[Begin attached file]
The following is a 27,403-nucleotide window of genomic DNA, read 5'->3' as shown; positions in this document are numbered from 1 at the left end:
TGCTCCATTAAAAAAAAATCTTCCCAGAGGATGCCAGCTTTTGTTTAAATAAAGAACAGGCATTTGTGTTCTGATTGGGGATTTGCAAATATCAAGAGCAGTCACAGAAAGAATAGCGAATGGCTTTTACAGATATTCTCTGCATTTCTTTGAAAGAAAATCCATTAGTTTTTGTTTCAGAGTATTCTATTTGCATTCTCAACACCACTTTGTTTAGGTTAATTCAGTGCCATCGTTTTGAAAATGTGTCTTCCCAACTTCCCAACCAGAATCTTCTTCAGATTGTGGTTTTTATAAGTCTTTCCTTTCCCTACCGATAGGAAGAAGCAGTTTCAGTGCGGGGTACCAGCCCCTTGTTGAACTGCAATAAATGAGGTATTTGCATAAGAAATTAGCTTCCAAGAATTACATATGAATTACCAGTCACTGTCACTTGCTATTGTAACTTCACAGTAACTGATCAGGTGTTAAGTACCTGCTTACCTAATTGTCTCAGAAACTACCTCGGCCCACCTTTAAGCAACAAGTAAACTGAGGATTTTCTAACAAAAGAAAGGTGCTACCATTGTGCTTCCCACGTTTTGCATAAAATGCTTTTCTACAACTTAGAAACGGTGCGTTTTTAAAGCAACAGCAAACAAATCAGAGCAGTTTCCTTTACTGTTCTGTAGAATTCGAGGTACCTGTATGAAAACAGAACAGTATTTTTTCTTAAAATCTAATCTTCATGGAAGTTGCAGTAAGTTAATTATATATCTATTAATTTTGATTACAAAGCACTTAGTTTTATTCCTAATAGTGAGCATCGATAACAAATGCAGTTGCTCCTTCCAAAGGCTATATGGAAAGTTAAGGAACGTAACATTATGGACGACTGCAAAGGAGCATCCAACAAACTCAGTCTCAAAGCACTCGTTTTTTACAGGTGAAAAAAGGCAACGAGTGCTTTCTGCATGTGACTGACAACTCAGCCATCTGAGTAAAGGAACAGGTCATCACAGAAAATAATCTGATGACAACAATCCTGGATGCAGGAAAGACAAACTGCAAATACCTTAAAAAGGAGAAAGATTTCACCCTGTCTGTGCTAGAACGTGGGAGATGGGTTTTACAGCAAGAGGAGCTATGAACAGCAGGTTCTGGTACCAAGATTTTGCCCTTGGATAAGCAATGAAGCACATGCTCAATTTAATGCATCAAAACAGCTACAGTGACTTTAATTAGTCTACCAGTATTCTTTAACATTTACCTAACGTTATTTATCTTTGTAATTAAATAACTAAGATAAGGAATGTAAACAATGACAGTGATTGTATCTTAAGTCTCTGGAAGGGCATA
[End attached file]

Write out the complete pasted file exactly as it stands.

The following is a 27,403-nucleotide window of genomic DNA, read 5'->3' as shown; positions in this document are numbered from 1 at the left end:
TGCTCCATTAAAAAAAAATCTTCCCAGAGGATGCCAGCTTTTGTTTAAATAAAGAACAGGCATTTGTGTTCTGATTGGGGATTTGCAAATATCAAGAGCAGTCACAGAAAGAATAGCGAATGGCTTTTACAGATATTCTCTGCATTTCTTTGAAAGAAAATCCATTAGTTTTTGTTTCAGAGTATTCTATTTGCATTCTCAACACCACTTTGTTTAGGTTAATTCAGTGCCATCGTTTTGAAAATGTGTCTTCCCAACTTCCCAACCAGAATCTTCTTCAGATTGTGGTTTTTATAAGTCTTTCCTTTCCCTACCGATAGGAAGAAGCAGTTTCAGTGCGGGGTACCAGCCCCTTGTTGAACTGCAATAAATGAGGTATTTGCATAAGAAATTAGCTTCCAAGAATTACATATGAATTACCAGTCACTGTCACTTGCTATTGTAACTTCACAGTAACTGATCAGGTGTTAAGTACCTGCTTACCTAATTGTCTCAGAAACTACCTCGGCCCACCTTTAAGCAACAAGTAAACTGAGGATTTTCTAACAAAAGAAAGGTGCTACCATTGTGCTTCCCACGTTTTGCATAAAATGCTTTTCTACAACTTAGAAACGGTGCGTTTTTAAAGCAACAGCAAACAAATCAGAGCAGTTTCCTTTACTGTTCTGTAGAATTCGAGGTACCTGTATGAAAACAGAACAGTATTTTTTCTTAAAATCTAATCTTCATGGAAGTTGCAGTAAGTTAATTATATATCTATTAATTTTGATTACAAAGCACTTAGTTTTATTCCTAATAGTGAGCATCGATAACAAATGCAGTTGCTCCTTCCAAAGGCTATATGGAAAGTTAAGGAACGTAACATTATGGACGACTGCAAAGGAGCATCCAACAAACTCAGTCTCAAAGCACTCGTTTTTTACAGGTGAAAAAAGGCAACGAGTGCTTTCTGCATGTGACTGACAACTCAGCCATCTGAGTAAAGGAACAGGTCATCACAGAAAATAATCTGATGACAACAATCCTGGATGCAGGAAAGACAAACTGCAAATACCTTAAAAAGGAGAAAGATTTCACCCTGTCTGTGCTAGAACGTGGGAGATGGGTTTTACAGCAAGAGGAGCTATGAACAGCAGGTTCTGGTACCAAGATTTTGCCCTTGGATAAGCAATGAAGCACATGCTCAATTTAATGCATCAAAACAGCTACAGTGACTTTAATTAGTCTACCAGTATTCTTTAACATTTACCTAACGTTATTTATCTTTGTAATTAAATAACTAAGATAAGGAATGTAAACAATGACAGTGATTGTATCTTAAGTCTCTGGAAGGGCATA